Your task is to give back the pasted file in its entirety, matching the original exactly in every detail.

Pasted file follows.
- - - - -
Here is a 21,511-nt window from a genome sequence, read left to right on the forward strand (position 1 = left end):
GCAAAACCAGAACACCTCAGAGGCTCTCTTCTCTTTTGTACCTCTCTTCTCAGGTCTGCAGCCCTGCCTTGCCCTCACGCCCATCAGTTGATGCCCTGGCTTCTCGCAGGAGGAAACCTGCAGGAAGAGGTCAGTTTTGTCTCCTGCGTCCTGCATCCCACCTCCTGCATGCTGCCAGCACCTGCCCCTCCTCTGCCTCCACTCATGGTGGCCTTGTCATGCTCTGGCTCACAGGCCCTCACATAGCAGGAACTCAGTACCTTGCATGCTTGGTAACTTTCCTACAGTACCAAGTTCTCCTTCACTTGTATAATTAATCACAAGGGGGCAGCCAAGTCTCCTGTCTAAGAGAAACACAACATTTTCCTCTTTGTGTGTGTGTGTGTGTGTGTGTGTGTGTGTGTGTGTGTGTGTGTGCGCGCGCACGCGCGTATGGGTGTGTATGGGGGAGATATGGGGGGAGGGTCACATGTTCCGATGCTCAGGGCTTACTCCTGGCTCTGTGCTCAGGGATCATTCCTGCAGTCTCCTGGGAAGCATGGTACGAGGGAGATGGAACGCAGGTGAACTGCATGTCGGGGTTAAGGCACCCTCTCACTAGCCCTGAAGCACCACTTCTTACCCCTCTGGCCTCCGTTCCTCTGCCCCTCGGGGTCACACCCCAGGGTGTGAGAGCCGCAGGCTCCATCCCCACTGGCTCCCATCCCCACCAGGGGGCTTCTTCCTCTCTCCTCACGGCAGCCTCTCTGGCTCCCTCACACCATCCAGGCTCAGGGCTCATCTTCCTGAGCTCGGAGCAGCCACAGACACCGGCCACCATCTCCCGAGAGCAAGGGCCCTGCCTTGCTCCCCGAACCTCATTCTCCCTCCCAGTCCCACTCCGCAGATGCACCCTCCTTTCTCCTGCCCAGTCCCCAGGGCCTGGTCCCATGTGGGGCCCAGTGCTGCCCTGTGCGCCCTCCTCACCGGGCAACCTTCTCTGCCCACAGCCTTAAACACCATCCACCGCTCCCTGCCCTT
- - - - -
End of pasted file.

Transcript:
Here is a 21,511-nt window from a genome sequence, read left to right on the forward strand (position 1 = left end):
GCAAAACCAGAACACCTCAGAGGCTCTCTTCTCTTTTGTACCTCTCTTCTCAGGTCTGCAGCCCTGCCTTGCCCTCACGCCCATCAGTTGATGCCCTGGCTTCTCGCAGGAGGAAACCTGCAGGAAGAGGTCAGTTTTGTCTCCTGCGTCCTGCATCCCACCTCCTGCATGCTGCCAGCACCTGCCCCTCCTCTGCCTCCACTCATGGTGGCCTTGTCATGCTCTGGCTCACAGGCCCTCACATAGCAGGAACTCAGTACCTTGCATGCTTGGTAACTTTCCTACAGTACCAAGTTCTCCTTCACTTGTATAATTAATCACAAGGGGGCAGCCAAGTCTCCTGTCTAAGAGAAACACAACATTTTCCTCTTTGTGTGTGTGTGTGTGTGTGTGTGTGTGTGTGTGTGTGTGTGTGTGCGCGCGCACGCGCGTATGGGTGTGTATGGGGGAGATATGGGGGGAGGGTCACATGTTCCGATGCTCAGGGCTTACTCCTGGCTCTGTGCTCAGGGATCATTCCTGCAGTCTCCTGGGAAGCATGGTACGAGGGAGATGGAACGCAGGTGAACTGCATGTCGGGGTTAAGGCACCCTCTCACTAGCCCTGAAGCACCACTTCTTACCCCTCTGGCCTCCGTTCCTCTGCCCCTCGGGGTCACACCCCAGGGTGTGAGAGCCGCAGGCTCCATCCCCACTGGCTCCCATCCCCACCAGGGGGCTTCTTCCTCTCTCCTCACGGCAGCCTCTCTGGCTCCCTCACACCATCCAGGCTCAGGGCTCATCTTCCTGAGCTCGGAGCAGCCACAGACACCGGCCACCATCTCCCGAGAGCAAGGGCCCTGCCTTGCTCCCCGAACCTCATTCTCCCTCCCAGTCCCACTCCGCAGATGCACCCTCCTTTCTCCTGCCCAGTCCCCAGGGCCTGGTCCCATGTGGGGCCCAGTGCTGCCCTGTGCGCCCTCCTCACCGGGCAACCTTCTCTGCCCACAGCCTTAAACACCATCCACCGCTCCCTGCCCTT